A casual curse and an angry shush. “You think we’re not making enough noise already?” Rushed, harsh tones muffled by the wood of the door I hid behind, splinters digging into my knuckles as I held it open, hoping they wouldn’t try push it wider and realise I was behind.
I waited as two passed. The one moment I had before they realised that the dark shape half-hidden didn’t belong where I was.
I barged the door closed with my shoulder. It hit something, someone. I was dealing with three, minimum, maybe more.
But for now, I only had to worry about two. Their friend shouted as the door hit him in the face, but their confused turn was sluggish compared to my reactions. My knife was in and out of the closest’s kidneys before he even registered my presence. The severity of the wound didn’t register with his body for a while, because he threw a punch, only to find I’d moved around behind him with his turn.
This was my kind of battle. Surprise, close quarters, dark, brutal hand-to-hand combat. No allies to worry about. Everyone one you can hit needs to get hit.
He fell, and I was left facing his friend, raising his gun. In the cramped space it was well within my reach. I pushed his whole arm into the wall with my free hand and punched the knife into his chest.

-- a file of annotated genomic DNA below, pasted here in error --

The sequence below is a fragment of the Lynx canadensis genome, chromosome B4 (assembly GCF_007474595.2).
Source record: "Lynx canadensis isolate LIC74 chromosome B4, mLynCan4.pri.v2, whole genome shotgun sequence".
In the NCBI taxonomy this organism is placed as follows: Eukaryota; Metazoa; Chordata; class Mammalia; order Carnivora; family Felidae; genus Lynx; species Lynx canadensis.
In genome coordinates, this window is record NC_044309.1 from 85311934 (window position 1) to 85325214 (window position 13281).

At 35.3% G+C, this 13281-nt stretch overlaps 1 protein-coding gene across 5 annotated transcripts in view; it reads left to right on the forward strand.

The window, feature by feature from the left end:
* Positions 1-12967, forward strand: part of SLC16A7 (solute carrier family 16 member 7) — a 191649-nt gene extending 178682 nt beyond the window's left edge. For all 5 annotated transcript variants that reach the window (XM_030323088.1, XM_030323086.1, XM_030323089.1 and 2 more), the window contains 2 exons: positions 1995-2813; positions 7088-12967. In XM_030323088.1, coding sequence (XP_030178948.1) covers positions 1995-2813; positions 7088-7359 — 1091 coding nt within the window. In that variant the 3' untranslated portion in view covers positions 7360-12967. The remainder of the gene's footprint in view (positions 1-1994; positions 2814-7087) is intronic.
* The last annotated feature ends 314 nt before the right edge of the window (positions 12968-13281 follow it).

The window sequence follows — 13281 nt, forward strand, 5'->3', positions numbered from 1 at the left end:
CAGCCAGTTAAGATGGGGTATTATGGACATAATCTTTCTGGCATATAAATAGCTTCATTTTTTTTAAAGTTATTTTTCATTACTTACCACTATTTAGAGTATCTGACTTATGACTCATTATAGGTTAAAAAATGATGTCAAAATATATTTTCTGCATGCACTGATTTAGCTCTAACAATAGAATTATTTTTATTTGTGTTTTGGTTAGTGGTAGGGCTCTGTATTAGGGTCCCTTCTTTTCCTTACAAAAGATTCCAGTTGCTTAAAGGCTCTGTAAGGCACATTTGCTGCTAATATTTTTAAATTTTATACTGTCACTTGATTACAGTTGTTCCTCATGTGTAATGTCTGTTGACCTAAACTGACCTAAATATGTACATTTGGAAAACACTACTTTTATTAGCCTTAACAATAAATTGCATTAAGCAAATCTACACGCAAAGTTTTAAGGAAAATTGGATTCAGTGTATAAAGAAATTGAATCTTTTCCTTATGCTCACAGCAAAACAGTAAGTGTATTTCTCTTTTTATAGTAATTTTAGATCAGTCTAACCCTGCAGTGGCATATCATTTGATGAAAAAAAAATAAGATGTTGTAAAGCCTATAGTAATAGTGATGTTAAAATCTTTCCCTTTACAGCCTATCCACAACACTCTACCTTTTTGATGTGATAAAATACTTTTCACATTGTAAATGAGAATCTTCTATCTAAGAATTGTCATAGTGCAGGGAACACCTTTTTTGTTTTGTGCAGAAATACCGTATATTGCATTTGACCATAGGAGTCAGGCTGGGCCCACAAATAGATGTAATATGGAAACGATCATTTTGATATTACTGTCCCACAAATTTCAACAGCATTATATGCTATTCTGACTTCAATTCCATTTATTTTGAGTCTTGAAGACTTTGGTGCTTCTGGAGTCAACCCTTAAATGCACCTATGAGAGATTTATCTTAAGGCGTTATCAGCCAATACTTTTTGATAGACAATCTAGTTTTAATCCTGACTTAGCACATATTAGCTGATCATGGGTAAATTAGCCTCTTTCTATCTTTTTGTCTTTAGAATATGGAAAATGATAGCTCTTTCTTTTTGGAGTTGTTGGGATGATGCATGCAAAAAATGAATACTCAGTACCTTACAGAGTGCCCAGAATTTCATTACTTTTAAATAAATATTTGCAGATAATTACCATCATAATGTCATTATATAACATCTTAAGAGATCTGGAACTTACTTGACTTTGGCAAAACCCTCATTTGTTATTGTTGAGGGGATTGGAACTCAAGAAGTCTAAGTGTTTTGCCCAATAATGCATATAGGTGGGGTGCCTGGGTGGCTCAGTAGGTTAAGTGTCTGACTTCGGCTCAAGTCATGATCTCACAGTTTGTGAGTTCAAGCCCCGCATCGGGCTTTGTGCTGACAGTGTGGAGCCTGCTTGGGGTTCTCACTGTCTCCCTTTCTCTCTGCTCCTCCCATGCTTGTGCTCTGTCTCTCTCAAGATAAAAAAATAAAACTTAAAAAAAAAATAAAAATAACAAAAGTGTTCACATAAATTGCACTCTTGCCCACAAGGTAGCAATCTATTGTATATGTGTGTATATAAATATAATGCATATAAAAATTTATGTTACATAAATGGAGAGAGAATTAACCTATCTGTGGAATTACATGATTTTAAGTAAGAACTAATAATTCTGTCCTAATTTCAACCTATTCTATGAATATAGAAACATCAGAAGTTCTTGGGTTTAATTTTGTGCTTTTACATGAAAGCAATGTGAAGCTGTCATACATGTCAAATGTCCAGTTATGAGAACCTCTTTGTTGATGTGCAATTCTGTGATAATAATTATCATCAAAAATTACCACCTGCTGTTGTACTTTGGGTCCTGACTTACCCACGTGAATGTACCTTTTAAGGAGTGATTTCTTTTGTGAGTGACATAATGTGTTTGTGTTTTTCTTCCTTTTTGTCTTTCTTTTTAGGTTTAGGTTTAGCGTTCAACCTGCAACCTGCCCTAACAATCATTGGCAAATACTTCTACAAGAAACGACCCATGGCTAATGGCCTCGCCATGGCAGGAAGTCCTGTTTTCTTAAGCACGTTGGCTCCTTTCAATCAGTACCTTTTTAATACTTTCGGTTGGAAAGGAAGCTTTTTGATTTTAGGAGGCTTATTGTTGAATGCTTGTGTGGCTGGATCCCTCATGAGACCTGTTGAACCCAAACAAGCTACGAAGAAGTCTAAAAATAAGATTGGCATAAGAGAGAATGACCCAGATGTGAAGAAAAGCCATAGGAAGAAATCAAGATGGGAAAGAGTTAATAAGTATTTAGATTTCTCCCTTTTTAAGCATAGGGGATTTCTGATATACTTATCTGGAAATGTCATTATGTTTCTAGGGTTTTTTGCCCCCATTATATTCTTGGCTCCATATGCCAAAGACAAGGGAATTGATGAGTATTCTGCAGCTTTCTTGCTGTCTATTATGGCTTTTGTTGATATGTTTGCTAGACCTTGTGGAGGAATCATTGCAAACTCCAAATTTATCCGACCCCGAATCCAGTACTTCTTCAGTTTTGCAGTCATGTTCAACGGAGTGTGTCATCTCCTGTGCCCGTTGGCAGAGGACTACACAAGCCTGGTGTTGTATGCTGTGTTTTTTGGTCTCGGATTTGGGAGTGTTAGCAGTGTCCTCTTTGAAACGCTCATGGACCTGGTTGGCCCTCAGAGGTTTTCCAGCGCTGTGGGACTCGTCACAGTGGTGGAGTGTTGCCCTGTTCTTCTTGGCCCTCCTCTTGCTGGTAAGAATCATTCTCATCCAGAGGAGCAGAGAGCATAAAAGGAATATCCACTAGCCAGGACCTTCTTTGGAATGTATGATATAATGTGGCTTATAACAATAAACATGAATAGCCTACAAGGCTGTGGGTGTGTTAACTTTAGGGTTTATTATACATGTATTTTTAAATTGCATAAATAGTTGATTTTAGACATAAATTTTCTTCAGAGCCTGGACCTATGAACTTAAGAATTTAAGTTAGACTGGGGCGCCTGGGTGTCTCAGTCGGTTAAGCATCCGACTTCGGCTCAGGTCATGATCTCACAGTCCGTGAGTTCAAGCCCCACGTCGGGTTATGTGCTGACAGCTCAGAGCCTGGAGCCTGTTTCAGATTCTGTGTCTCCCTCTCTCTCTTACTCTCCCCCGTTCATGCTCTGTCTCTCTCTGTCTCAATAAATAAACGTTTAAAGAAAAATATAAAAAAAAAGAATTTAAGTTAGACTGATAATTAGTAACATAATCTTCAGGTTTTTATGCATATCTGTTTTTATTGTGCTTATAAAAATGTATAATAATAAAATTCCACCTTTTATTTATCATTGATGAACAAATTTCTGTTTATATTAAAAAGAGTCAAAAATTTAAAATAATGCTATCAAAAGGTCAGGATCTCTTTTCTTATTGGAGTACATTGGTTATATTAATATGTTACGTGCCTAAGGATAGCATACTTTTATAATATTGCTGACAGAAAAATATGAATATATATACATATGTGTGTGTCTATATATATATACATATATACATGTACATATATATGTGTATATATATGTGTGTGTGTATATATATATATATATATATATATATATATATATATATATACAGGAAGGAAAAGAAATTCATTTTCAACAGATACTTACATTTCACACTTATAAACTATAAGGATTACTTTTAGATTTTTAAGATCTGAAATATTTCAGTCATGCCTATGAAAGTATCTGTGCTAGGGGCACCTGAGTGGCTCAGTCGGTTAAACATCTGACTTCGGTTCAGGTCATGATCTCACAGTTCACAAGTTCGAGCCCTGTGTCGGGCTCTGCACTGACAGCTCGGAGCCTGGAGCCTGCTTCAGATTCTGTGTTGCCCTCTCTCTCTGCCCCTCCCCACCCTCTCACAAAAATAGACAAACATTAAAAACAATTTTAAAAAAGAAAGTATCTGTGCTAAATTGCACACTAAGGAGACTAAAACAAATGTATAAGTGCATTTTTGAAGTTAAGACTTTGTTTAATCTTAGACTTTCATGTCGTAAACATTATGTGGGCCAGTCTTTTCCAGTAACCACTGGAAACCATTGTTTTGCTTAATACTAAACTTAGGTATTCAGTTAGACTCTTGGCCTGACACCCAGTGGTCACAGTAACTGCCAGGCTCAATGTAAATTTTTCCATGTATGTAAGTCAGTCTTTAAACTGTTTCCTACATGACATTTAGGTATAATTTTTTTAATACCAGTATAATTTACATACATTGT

Where was the heart? On the left? His left. It didn’t much matter. It was so easy, slipping the blade in. I thought the ribs would resist it more. I had time enough to make three holes before his legs gave way, too-bright blood blossomed in a star from the three narrow slits in his grey coat.
My stomach churned. My head didn’t have time to question what I was doing, but my chest was tight with the thrill of watching him fall in a crumpled heap.
There was a bang. I was kicked into a stumble as something thudded into my back. My feet struggled to find a footing, too many limbs littering the floor. Another explosion, a chunk of plaster exploded off the wall.
I pushed off, twisted around with a snarl to face the shooter. The knife lashed out, caught his fingers. The gun fell from his grasp.
I launched myself at him, my anger masking all thoughts on tactics. I didn’t think there could be more than three. I didn’t even look. I just reacted.
The knife went into this shoulder, below his clavicle. Stupid place to stab.
I pulled back but it stuck, blade jammed, lodged in the bone and sinew of the joint. Stupid place to stab. My yanking twist snapped the carbon steel clean in half. I shouted wordless frustration.
He was moving. I smashed what was left of the knife into his face. Hands pulled at me. I hit. I kept hitting.
My ragged breaths slowed, my vision seemed to expand outwards.
I looked down. I was kneeling, straddling a corpse. There was barely any face left. What little of the blade was left had punched narrow diamonds into the skin. I cast my eyes away, I didn’t want to look too closely.
I began to realise how much my legs ached from the running. My shoulder hurt from straining it too much, but I don’t know what had even done that. The muscles in my back stabbed me with pain when I twisted, fresh bruises? From a bullet? My armour seemed to have done its job.
I dragged myself to my feet, staggering away from the bloody body, letting the broken knife slip from my wet fingers.